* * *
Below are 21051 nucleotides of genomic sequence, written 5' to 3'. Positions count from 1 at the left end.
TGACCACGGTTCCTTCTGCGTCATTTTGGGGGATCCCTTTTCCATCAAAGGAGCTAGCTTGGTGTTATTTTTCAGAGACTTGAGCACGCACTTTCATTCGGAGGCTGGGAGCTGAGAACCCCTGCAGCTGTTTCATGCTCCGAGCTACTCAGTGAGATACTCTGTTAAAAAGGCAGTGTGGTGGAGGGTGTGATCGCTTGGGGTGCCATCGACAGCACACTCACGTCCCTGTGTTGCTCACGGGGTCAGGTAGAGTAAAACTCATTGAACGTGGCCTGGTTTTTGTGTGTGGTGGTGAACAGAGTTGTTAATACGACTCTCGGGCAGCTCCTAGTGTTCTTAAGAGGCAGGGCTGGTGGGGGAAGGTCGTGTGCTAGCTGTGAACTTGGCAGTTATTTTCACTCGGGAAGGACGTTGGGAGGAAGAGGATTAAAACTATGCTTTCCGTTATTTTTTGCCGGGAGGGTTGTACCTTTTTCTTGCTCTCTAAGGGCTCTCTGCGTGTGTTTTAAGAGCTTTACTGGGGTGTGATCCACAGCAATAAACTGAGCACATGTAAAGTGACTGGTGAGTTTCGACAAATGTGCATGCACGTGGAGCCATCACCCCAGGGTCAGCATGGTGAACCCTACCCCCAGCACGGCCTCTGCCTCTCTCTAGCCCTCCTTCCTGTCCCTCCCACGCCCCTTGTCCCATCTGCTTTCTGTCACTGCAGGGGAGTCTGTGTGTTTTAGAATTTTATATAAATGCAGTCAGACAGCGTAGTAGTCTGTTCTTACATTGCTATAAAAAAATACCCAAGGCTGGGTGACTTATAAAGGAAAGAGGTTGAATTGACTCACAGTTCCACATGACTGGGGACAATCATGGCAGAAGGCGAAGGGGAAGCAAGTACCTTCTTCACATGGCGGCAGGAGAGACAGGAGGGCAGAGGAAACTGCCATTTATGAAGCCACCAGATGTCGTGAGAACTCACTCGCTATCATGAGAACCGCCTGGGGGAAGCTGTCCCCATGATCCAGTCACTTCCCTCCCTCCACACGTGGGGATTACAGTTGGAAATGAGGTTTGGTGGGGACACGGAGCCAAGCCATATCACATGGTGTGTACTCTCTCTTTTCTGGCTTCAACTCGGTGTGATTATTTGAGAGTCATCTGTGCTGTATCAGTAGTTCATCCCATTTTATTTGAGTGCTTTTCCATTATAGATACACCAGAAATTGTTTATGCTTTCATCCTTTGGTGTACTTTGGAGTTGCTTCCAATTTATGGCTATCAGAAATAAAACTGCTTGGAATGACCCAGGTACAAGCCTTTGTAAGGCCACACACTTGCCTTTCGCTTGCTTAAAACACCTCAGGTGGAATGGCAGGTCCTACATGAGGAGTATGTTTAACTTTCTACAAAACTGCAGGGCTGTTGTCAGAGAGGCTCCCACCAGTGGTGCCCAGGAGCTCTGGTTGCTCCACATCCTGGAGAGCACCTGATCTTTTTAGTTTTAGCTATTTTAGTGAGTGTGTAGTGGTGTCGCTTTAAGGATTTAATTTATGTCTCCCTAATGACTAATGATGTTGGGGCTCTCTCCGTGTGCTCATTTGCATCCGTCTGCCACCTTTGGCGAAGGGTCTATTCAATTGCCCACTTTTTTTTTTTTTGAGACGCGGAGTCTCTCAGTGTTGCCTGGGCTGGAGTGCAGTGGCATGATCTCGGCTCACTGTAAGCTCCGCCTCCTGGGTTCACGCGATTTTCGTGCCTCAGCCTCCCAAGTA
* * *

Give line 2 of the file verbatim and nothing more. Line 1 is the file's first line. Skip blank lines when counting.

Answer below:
TGACCACGGTTCCTTCTGCGTCATTTTGGGGGATCCCTTTTCCATCAAAGGAGCTAGCTTGGTGTTATTTTTCAGAGACTTGAGCACGCACTTTCATTCGGAGGCTGGGAGCTGAGAACCCCTGCAGCTGTTTCATGCTCCGAGCTACTCAGTGAGATACTCTGTTAAAAAGGCAGTGTGGTGGAGGGTGTGATCGCTTGGGGTGCCATCGACAGCACACTCACGTCCCTGTGTTGCTCACGGGGTCAGGTAGAGTAAAACTCATTGAACGTGGCCTGGTTTTTGTGTGTGGTGGTGAACAGAGTTGTTAATACGACTCTCGGGCAGCTCCTAGTGTTCTTAAGAGGCAGGGCTGGTGGGGGAAGGTCGTGTGCTAGCTGTGAACTTGGCAGTTATTTTCACTCGGGAAGGACGTTGGGAGGAAGAGGATTAAAACTATGCTTTCCGTTATTTTTTGCCGGGAGGGTTGTACCTTTTTCTTGCTCTCTAAGGGCTCTCTGCGTGTGTTTTAAGAGCTTTACTGGGGTGTGATCCACAGCAATAAACTGAGCACATGTAAAGTGACTGGTGAGTTTCGACAAATGTGCATGCACGTGGAGCCATCACCCCAGGGTCAGCATGGTGAACCCTACCCCCAGCACGGCCTCTGCCTCTCTCTAGCCCTCCTTCCTGTCCCTCCCACGCCCCTTGTCCCATCTGCTTTCTGTCACTGCAGGGGAGTCTGTGTGTTTTAGAATTTTATATAAATGCAGTCAGACAGCGTAGTAGTCTGTTCTTACATTGCTATAAAAAAATACCCAAGGCTGGGTGACTTATAAAGGAAAGAGGTTGAATTGACTCACAGTTCCACATGACTGGGGACAATCATGGCAGAAGGCGAAGGGGAAGCAAGTACCTTCTTCACATGGCGGCAGGAGAGACAGGAGGGCAGAGGAAACTGCCATTTATGAAGCCACCAGATGTCGTGAGAACTCACTCGCTATCATGAGAACCGCCTGGGGGAAGCTGTCCCCATGATCCAGTCACTTCCCTCCCTCCACACGTGGGGATTACAGTTGGAAATGAGGTTTGGTGGGGACACGGAGCCAAGCCATATCACATGGTGTGTACTCTCTCTTTTCTGGCTTCAACTCGGTGTGATTATTTGAGAGTCATCTGTGCTGTATCAGTAGTTCATCCCATTTTATTTGAGTGCTTTTCCATTATAGATACACCAGAAATTGTTTATGCTTTCATCCTTTGGTGTACTTTGGAGTTGCTTCCAATTTATGGCTATCAGAAATAAAACTGCTTGGAATGACCCAGGTACAAGCCTTTGTAAGGCCACACACTTGCCTTTCGCTTGCTTAAAACACCTCAGGTGGAATGGCAGGTCCTACATGAGGAGTATGTTTAACTTTCTACAAAACTGCAGGGCTGTTGTCAGAGAGGCTCCCACCAGTGGTGCCCAGGAGCTCTGGTTGCTCCACATCCTGGAGAGCACCTGATCTTTTTAGTTTTAGCTATTTTAGTGAGTGTGTAGTGGTGTCGCTTTAAGGATTTAATTTATGTCTCCCTAATGACTAATGATGTTGGGGCTCTCTCCGTGTGCTCATTTGCATCCGTCTGCCACCTTTGGCGAAGGGTCTATTCAATTGCCCACTTTTTTTTTTTTTGAGACGCGGAGTCTCTCAGTGTTGCCTGGGCTGGAGTGCAGTGGCATGATCTCGGCTCACTGTAAGCTCCGCCTCCTGGGTTCACGCGATTTTCGTGCCTCAGCCTCCCAAGTA